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And the beautifully and powerfully written: “Well. My city is burning.”
What has happened to people?
Since September 11th, of course, we were already living in a police state. The ironically titled “Patriot Act” took away many civil liberties. In the wake of that legislation, it is assumed that every American is surveilled and inventoried with an air of casualness.
Now, civility is the latest casualty.
Whereas in very recent years we used to be wary of Middle Eastern people in the wake of terrorism, Latino people in the wake of illegal immigration, and Asian people due to this virus, now we are finally, resolutely wary of one another. Children can’t go on playdates. Neighbors scuffle past each other warily. Open hostility and squabbles erupt over “mask shame” and “social distancing,” concepts that were invented merely weeks ago.
I do believe we will return to normal, or at least a new normal, much like we did after September 11th. Instead of the thought of taking off of shoes at airports being weird, taking temperatures at the nail salon will be the new weird. The human spirit is indomitable and adaptable, they say.
The repercussions of this hostility can take its toll. The fact that we have let fear win is what is truly lamentable. Fortunately, now that we are suspicious of our fellow countrymen, we are running out of things to be afraid of. I guess that’s a silver lining.
Presently, America looks more like a digital landscape from Grand Theft Auto than real life. We simply have lost our footing.
A black man named George Floyd was asphyxiated under police custody during a pandemic this past week. People are looting, rioting, and destroying our infrastructures. Is there any justice in the world? We don’t know. In the wake of this tragedy, we understandably only feel deep sorrow and shame.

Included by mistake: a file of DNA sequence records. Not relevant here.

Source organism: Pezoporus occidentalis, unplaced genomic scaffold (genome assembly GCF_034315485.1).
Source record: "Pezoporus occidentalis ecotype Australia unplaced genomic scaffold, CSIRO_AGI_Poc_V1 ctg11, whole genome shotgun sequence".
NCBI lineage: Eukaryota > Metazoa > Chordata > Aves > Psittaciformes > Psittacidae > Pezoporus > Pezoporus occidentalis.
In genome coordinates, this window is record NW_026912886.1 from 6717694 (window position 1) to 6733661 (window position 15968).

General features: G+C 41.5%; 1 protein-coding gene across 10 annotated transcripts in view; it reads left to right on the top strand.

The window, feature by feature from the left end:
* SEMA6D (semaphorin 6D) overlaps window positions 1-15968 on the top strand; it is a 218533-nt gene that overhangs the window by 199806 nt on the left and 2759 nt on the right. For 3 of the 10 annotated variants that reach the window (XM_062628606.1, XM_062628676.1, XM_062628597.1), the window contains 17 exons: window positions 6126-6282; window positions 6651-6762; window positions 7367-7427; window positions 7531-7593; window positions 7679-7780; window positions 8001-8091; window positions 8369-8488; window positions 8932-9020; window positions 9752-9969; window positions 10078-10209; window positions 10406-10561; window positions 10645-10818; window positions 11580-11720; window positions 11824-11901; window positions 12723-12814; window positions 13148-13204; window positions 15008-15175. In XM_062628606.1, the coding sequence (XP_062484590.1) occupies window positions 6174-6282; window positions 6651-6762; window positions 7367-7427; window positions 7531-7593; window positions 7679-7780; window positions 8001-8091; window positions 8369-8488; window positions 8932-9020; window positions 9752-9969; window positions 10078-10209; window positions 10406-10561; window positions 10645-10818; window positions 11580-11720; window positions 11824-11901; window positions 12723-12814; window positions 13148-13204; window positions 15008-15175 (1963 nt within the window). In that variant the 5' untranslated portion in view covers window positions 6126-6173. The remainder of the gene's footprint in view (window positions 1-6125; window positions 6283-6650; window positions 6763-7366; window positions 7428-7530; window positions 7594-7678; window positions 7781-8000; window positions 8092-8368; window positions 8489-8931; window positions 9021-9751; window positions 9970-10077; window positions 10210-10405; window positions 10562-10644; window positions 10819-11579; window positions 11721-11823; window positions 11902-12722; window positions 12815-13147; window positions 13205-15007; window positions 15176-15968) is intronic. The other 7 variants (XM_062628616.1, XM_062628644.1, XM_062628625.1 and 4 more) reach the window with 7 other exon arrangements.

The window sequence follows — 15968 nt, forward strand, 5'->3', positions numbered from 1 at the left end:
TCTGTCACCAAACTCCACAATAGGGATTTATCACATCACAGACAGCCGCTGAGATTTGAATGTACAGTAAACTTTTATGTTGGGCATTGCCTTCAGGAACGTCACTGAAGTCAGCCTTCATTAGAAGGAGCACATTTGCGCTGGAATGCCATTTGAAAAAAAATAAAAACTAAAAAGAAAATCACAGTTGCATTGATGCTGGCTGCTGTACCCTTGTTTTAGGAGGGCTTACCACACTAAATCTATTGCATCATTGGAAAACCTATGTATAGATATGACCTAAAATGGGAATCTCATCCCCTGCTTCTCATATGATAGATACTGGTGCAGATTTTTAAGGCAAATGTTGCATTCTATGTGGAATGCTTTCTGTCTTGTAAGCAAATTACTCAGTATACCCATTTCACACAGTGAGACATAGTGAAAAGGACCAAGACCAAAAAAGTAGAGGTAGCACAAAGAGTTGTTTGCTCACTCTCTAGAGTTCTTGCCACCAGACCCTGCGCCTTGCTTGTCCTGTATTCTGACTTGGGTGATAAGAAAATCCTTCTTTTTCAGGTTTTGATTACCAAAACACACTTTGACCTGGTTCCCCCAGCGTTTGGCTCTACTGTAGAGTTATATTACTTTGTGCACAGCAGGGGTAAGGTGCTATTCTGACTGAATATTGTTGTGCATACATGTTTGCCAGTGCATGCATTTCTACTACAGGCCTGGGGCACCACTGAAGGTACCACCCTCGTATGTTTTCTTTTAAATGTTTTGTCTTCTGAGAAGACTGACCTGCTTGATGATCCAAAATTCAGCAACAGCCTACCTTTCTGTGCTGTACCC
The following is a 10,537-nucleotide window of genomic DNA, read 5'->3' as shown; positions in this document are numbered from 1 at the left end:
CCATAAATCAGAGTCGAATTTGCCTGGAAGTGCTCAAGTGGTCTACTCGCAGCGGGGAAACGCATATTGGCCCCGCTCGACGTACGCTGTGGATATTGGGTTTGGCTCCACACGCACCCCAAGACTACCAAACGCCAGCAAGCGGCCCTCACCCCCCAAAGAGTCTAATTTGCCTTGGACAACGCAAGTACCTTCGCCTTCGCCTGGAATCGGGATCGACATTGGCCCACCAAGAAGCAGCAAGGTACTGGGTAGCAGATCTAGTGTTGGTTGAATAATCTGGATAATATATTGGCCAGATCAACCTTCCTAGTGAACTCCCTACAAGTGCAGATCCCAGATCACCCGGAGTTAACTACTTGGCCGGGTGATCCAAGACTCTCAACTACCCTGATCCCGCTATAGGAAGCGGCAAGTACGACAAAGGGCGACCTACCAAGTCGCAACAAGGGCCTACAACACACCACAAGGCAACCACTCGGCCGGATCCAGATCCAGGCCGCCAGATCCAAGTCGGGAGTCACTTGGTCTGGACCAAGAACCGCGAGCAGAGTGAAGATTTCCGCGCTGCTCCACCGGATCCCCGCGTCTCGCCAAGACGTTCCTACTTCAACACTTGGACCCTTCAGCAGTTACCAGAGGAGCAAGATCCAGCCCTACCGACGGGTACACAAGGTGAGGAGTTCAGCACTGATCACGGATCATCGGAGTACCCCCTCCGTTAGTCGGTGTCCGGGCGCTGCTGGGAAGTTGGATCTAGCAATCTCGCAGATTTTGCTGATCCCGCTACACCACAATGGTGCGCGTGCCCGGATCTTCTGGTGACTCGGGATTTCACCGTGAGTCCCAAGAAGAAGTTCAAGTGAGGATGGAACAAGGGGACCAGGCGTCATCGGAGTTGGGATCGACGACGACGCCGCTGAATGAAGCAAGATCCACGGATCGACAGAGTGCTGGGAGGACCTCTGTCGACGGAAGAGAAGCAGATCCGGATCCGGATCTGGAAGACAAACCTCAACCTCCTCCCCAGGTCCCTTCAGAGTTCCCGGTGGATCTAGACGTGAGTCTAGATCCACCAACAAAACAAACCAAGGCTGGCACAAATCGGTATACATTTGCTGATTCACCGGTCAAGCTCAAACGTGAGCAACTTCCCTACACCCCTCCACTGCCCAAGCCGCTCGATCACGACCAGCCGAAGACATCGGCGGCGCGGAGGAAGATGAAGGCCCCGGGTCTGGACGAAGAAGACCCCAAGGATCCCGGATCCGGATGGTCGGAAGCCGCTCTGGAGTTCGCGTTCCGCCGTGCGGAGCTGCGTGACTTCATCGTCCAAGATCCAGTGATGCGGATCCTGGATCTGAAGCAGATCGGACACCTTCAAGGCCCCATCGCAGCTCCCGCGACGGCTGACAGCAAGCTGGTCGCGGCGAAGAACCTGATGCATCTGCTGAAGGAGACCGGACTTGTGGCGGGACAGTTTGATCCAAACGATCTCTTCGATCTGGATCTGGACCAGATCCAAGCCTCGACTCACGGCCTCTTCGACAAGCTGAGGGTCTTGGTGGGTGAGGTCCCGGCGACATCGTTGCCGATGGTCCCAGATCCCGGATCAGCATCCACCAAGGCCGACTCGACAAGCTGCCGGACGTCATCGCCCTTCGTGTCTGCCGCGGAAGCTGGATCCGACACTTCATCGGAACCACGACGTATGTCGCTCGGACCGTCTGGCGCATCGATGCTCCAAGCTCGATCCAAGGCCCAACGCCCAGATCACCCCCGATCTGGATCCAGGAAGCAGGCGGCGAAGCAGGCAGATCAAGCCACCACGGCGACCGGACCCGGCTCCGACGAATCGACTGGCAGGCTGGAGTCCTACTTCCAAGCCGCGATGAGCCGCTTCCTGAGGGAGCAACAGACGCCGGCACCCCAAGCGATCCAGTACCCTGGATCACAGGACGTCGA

Young children know a few things. They know gladness when they see their grandparents, or when they see their playmates. They know only to live in the present, buoyed by the hope of an ever-expanding future. They know true joy, and they give me some hope. We could learn from them.
When President Roosevelt said in 1933 that “The only thing we have to fear is fear itself,” he could have dropped the mic on the next 100 years. We, as Americans, often accused of being corporatists, imperialists, and global dominators, are deeply afraid.
It is crippling us, stifling us, and preventing us from leading the world. It is taking away our secret power, our unity. The unity that was once, as Reagan quoted from scripture, our “shining city on a hill.” As the shine fades, we fade along with it, led by the least (in society’s eyes) of our brothers and sisters.
Nothing can restore the vibrance to our country unless citizenry demands change and rejects fear on behalf of our ancestors—once and for all. I believe we can and should.
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